In experiments conducted at Erasmus University in Rotterdam, Netherlands, scientists infected monkeys with the coronavirus suspected of causing SARS and found that the animals developed the same symptoms of the disease that humans do.
The test was a crucial step in verifying the cause of the disease, which so far has killed 161 people worldwide, mostly in China and Hong Kong, and made 3,293 people ill in 22 countries.
Verifying the cause is important for creating a vaccine, should that be needed, and for refining diagnostic tests to help stop the disease's spread, said Dr Klaus Stohr, a WHO virologist participating in a Geneva conference.
It also will help scientists trace the virus's evolution and possibly determine whether it jumped from animals to humans. Pigs and poultry are being tested to determine how susceptible they are to SARS.
Scientists were almost certain that a new form of coronavirus first isolated from sick patients on March 27 by the University of Hong Kong was the cause of SARS.
But they could not say for sure until they had satisfied what is known as the Koch's postulates four scientific tests that verify whether a bug causes a certain disease.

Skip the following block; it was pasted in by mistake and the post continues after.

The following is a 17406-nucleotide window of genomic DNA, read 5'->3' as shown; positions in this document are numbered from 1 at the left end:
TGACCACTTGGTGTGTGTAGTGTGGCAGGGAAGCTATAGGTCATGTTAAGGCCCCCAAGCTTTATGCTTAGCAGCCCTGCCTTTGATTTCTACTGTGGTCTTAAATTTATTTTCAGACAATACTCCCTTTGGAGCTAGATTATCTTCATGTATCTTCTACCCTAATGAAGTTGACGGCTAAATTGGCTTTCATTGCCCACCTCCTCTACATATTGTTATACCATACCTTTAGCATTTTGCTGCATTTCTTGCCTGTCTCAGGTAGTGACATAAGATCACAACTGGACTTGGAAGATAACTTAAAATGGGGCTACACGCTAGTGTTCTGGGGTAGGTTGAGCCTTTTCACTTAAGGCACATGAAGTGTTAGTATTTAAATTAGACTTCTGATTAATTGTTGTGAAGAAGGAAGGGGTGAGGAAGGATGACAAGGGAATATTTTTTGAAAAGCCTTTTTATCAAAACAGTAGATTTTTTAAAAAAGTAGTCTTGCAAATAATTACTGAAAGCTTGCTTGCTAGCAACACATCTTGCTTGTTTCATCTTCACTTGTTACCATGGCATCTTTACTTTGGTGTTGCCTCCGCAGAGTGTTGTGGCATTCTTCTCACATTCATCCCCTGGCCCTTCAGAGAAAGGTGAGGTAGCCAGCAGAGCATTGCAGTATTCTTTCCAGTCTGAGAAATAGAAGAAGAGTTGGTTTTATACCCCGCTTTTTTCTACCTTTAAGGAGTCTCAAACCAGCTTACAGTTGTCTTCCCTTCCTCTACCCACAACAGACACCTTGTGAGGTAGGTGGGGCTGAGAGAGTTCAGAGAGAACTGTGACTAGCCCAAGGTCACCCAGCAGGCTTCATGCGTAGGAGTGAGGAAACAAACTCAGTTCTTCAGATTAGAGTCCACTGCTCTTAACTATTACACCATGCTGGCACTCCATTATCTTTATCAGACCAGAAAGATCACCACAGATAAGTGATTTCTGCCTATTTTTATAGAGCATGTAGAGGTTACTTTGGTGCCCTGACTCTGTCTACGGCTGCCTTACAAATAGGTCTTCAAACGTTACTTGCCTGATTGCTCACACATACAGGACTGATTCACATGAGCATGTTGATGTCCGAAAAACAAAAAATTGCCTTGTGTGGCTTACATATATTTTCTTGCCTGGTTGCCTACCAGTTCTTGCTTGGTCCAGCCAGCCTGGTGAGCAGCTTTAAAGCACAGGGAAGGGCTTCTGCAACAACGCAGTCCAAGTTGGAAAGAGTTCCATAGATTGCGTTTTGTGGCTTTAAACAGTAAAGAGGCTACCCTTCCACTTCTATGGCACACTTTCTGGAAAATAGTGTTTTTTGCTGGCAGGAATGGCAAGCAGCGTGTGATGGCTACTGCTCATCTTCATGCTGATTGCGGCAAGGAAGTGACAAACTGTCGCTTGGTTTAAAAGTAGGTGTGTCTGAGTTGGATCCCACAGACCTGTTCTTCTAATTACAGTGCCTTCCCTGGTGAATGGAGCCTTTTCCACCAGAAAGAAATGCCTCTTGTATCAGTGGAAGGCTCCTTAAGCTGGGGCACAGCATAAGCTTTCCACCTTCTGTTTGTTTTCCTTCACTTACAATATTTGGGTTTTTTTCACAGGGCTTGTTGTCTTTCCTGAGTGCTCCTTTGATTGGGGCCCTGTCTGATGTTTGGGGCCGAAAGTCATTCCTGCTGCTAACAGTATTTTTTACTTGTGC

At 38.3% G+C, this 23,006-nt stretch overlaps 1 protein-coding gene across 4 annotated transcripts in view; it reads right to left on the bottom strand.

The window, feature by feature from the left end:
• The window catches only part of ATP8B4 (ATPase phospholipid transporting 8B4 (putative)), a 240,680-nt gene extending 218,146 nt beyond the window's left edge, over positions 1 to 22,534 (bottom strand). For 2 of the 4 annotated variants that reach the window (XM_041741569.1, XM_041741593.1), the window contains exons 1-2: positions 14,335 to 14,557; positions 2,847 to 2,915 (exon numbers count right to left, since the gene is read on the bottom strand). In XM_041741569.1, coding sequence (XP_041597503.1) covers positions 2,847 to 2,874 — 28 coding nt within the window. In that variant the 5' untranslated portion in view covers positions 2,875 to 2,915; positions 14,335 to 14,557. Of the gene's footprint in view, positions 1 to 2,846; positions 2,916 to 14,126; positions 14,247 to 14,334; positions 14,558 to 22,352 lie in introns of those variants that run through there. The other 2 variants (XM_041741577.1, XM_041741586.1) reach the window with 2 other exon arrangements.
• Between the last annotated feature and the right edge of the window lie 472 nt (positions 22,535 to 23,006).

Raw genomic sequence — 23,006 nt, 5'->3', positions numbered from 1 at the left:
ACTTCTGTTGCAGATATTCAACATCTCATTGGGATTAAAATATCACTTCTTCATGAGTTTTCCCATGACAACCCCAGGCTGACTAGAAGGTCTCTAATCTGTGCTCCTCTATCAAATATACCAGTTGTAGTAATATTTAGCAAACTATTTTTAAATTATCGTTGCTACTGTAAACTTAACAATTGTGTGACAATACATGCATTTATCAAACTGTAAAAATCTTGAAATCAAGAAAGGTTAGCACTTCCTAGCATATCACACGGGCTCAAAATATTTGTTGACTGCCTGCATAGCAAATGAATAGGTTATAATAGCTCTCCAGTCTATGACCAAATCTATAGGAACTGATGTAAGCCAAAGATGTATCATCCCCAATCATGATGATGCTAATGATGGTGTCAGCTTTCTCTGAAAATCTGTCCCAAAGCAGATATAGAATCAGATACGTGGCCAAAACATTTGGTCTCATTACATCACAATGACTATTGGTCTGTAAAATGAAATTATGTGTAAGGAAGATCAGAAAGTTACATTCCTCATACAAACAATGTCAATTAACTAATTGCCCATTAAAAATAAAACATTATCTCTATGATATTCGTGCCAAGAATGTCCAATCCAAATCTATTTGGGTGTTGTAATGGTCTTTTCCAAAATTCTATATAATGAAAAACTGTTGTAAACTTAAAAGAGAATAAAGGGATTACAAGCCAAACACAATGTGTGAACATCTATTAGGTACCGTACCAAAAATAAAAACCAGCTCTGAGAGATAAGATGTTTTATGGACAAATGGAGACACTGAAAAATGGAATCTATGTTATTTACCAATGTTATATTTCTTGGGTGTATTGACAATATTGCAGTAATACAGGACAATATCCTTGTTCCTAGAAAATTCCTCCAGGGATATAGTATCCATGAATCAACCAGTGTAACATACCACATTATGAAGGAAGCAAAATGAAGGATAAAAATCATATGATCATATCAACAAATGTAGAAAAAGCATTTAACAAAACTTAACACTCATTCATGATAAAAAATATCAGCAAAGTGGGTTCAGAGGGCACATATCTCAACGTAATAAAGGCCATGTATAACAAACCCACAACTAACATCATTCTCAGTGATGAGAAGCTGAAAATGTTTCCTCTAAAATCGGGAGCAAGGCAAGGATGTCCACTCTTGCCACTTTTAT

"The Koch's postulates have been fulfilled, so we can now say for certain that the new coronavirus is the cause of SARS," Stohr said.
Researchers at the University of Hong Kong said a new genetic sequencing of the SARS virus proves conclusively that it came from animals. But, the virus nonetheless is "something that is new to science", university microbiologist Malik Peiris said before the WHO findings were announced during a meeting of scientists from around the world working on SARS.
Asked about the possibility that the virus was man-made, Peiris said there was no chance of that. "That whole genome is essentially new," he said. "Nature has been the terrorist throwing up this virus."
Although experts believed the new coronavirus discovered by Peiris was the main cause of SARS, it has remained unclear whether infection with a second type of virus the human metapneumovirus, which belongs to the paramyxovirus family makes the illness worse.
But the tests on monkeys showed that the second virus does not play a major role, said Albert Osterhaus, a virologist at the lab in Rotterdam.
Researchers at a Singapore government-run institute reportedly are almost ready to begin trials of a test to detect the presence of SARS in a patient's blood before the onset of symptoms.